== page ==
Home News Why the rush to hang Kho Jabing? Activists push for clemency

Why the rush to hang Kho Jabing? Activists push for clemency

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Sarawakian Kho Jabing, 31, was found guilty of killing a Chinese construction worker with a tree branch in 2008 during a robbery attempt. He was sentenced to death in 2010. Kho’s sister, Jumai Kho said on 13 May that she received a letter from the Singapore Prison Service on Thursday (12 May) that the execution was scheduled for May 20.
Following revisions to Singapore’s mandatory death penalty laws, the East Malaysian’s sentence handed down in 2010 was revised by the the High Court. It sentenced him to life and 24 strokes of the cane instead. The Attorney General’s Office challenged the decision before the Court of Appeal, which subsequently sentenced Jabing to death in a 3-2 majority decision earlier this year.
One High Court judge and two Judges of Appeal had not believed that the death penalty was an appropriate punishment for Jabing Kho, as they felt that there was insufficient evidence to demonstrate that he had exhibited a “blatant disregard for human life”.
Activists who are campaigning for the abolishment of death penalty have claimed that the announcement of execution came as a surprise not only to the family, but also to them. “We had been under the impression that the authorities would allow his lawyer to submit a fresh clemency appeal on his behalf after the criminal motion filed in late 2015 was dismissed in April this year,” the activists said in a statement.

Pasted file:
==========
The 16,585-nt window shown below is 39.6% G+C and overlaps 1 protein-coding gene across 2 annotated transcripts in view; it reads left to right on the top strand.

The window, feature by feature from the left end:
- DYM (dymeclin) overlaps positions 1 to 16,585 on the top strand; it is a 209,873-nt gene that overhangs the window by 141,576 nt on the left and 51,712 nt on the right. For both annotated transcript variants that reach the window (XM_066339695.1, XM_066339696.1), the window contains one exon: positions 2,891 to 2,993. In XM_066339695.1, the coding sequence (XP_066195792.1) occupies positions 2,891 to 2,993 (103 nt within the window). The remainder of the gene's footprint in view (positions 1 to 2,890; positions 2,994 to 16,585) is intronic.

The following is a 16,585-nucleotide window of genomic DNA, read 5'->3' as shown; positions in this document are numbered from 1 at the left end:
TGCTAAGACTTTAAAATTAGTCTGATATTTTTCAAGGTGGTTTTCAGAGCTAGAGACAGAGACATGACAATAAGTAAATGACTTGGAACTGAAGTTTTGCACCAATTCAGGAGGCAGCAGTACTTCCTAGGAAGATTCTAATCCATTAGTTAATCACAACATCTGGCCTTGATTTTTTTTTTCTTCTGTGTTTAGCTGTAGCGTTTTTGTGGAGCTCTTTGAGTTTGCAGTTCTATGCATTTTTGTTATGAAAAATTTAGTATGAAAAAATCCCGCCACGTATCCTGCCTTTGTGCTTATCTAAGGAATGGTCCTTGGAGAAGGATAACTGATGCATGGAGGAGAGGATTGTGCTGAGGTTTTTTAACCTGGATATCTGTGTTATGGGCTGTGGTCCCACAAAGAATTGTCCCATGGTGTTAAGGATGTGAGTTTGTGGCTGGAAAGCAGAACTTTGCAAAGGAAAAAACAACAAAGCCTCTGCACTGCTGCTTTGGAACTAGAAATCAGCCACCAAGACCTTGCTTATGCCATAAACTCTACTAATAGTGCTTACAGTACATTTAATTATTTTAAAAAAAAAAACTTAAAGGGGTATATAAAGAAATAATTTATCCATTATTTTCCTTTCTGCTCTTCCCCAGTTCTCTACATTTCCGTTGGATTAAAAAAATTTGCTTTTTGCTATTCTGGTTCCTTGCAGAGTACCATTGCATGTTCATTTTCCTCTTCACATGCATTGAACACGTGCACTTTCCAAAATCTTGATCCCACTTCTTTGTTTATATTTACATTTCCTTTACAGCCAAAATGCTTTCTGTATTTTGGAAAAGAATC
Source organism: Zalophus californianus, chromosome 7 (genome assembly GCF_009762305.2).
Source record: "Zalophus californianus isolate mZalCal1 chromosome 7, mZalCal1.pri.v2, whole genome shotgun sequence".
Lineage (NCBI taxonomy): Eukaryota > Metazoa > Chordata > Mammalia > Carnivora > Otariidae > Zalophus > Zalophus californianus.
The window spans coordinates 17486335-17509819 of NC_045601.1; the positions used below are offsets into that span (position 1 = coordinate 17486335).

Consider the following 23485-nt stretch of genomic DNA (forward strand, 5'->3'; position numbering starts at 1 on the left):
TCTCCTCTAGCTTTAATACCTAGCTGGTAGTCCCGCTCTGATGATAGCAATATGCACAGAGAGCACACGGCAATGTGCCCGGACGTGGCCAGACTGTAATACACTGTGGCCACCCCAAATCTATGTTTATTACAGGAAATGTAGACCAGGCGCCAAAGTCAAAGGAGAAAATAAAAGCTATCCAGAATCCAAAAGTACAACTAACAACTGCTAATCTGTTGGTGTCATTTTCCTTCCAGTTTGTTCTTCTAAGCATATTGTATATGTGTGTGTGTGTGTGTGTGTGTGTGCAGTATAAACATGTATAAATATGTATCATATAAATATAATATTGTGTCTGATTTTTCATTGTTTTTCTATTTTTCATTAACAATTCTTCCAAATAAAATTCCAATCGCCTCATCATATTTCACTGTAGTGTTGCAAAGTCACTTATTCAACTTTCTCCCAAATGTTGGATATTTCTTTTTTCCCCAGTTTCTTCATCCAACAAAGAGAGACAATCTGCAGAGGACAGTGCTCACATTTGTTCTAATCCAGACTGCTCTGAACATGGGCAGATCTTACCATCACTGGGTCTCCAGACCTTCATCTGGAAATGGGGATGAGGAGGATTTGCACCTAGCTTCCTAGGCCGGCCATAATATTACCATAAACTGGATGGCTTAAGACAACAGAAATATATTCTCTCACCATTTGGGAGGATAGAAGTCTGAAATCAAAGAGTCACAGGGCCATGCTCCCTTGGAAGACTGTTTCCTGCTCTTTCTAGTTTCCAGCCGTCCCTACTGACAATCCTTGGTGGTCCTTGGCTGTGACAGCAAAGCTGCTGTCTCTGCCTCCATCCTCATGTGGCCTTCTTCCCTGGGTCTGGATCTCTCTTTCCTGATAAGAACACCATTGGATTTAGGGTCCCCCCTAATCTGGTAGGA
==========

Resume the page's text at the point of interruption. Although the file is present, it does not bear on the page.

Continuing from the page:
Jabing’s lawyer, Chandra Mohan K Nair, had sent President Tony Tan a holding letter informing him of the lawyer’s intention to file a new clemency petition. He had been in the process of drafting it when the execution was announced.
On 13 May 2016, Jabing’s lawyer received a letter from the President saying that he would be willing to consider a clemency petition if it is filed, but will not be postponing the scheduled execution.
The activists are worried that the the execution of Jabing would be carried out hastily, before the Cabinet has sufficient time to consider the clemency petition and advise the President accordingly.
President Tony Tan had previously considered a clemency application for Jabing, but rejected it in October 2015.
His lawyer then appealed to the five-judge Court of Appeal in Nov 2015. The Court extended the stay of execution for Kho Jabing, pending the delivery of their judgment concerning his application for his case to be reviewed by them a second time. This second appeal was dismissed in April 2016.
Sarawak’s Chief Minister Tan Sri Adenan Satem, said that his state government had tried its best to help Jabing. He said he had written to Singapore’s Ambassador to Malaysia and that the federal government also did its best to appeal to the Singapore authorities.
“We have tried the best we can but it has failed… there is nothing more we can do,” he added.
Commenting on the scheduled execution, lawyer Jeannette Chong-Aruldoss noted in her Facebook page that there are strong grounds to grant clemency to Jabing because the Appeal Court’s decision was not a unanimous one.
Saying that there is hardly any time to file a clemency petition, she asked “why the rush to get on with the hanging?”

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